Why you sleep better in your own bed
Posted April 28, 2016
Updated April 29, 2016
New research shows why we feel groggy while traveling even if we're in the same time zone. It's because our brains refuse to shut down completely when we're in a strange place; they stay half-awake all night, protectively scanning for danger.
This is useful if we're sleeping without a tent in a jungle or desert, not so much if we're tucked in safely in a nice hotel. Unfortunately, the phenomenon, called "the first-night effect," affects all aspects of sleep. When we're in a strange bed, it takes longer to get to sleep, we wake up more often, and we spend less time than usual in deep sleep, the lead author of the study, Masako Tamaki, told Smithsonian magazine.
To document what happens on the first night we travel, researchers monitored volunteers who spent two nights in a lab hooked up to instruments that measure activity in the brain. They found that the sleepers were more likely to be disturbed by even slight sounds on the first night than the second, showing that the brain continues to analyze threats even as we sleep, Jerome Siegel, director of the Center for Sleep Research at the University of California Los Angeles, told Smithsonian.
“If something unusual happens — if a door opens or you hear a key in a lock — you can alert to that, even though the intensity of the stimulus is quite low," Siegel said.
Smithsonian reporter Adam Hoffman noted that researchers have seen similar patterns in animals, including birds, dolphins and beluga whales.
"In dolphins, for example, at least one brain hemisphere remains entirely awake and vigilant at all times, allowing the other half to safely descend into deep sleep," Hoffman wrote.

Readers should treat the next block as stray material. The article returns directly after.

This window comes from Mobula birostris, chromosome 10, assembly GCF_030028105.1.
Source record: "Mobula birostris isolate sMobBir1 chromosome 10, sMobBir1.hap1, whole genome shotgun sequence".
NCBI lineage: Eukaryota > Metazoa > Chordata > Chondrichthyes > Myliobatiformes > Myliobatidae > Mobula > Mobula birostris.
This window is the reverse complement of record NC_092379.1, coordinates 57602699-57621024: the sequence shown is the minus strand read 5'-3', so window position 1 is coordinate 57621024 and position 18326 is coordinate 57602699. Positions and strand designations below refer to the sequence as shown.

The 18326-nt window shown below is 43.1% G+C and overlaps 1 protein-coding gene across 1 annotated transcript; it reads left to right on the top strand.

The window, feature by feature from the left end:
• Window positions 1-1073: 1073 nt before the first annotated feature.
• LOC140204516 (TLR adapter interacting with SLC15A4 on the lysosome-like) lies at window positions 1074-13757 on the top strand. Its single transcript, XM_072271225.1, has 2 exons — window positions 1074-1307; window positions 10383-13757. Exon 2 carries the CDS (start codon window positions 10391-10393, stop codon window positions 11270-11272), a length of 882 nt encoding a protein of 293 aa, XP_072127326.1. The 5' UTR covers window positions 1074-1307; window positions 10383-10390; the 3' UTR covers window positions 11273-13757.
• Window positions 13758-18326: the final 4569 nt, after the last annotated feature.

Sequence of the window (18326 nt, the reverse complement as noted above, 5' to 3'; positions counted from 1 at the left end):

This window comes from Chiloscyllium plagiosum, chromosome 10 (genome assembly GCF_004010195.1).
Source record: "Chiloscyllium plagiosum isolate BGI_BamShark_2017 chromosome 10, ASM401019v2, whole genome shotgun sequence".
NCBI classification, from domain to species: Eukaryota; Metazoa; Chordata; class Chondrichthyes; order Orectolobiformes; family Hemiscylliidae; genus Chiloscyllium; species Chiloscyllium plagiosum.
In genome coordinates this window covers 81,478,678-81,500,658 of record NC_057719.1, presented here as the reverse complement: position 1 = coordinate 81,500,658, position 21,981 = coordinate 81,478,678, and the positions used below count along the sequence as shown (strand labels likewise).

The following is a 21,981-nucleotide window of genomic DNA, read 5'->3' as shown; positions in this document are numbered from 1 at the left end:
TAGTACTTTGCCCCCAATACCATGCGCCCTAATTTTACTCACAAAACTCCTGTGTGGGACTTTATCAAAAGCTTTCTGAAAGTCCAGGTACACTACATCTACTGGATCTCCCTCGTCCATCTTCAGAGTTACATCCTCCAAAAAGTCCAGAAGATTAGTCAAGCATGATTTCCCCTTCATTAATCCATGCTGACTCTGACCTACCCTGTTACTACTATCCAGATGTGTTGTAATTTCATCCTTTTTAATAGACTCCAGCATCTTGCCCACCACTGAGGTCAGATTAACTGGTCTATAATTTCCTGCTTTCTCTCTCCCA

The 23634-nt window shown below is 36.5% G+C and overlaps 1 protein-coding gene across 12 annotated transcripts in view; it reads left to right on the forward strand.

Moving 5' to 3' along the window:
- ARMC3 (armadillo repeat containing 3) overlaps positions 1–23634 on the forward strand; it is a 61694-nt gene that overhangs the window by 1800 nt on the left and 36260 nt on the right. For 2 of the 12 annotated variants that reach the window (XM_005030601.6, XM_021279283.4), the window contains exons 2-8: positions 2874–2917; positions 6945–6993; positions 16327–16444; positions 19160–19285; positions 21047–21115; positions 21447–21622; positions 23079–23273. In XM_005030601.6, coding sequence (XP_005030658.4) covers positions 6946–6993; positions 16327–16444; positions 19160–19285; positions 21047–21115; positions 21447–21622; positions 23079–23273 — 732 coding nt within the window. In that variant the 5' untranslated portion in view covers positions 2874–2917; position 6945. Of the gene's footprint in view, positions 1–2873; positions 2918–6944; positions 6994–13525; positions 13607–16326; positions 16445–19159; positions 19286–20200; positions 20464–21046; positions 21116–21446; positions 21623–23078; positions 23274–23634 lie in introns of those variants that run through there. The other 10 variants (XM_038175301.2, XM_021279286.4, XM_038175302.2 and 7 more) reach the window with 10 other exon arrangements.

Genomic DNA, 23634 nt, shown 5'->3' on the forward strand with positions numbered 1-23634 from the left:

(The phenomenon also exists in literature. Readers of Hugh Lofting's children's classic "The Story of Doctor Doolittle" might recall that the fantastical pushmi-pullyu had two heads, one of which would sleep while the other kept watch.)
While the first-night effect can be useful if you and your family are spending a night on the savannah, it can make for a poor start to a long-awaited vacation by making you start the trip tired.
To counter the effect, Hoffman suggests we may be able to "tone down the bark of our neural watchdog" by bringing along familiar items from home. (This is easy for the third of British adults who admitted to Travelodge in 2010 that they sleep with stuffed animals.)
To be safe, however, build in an extra day to recover. “If you have some important event, it’s better to not arrive the day before so you don’t have to suffer from the first night effect," Tamaki said.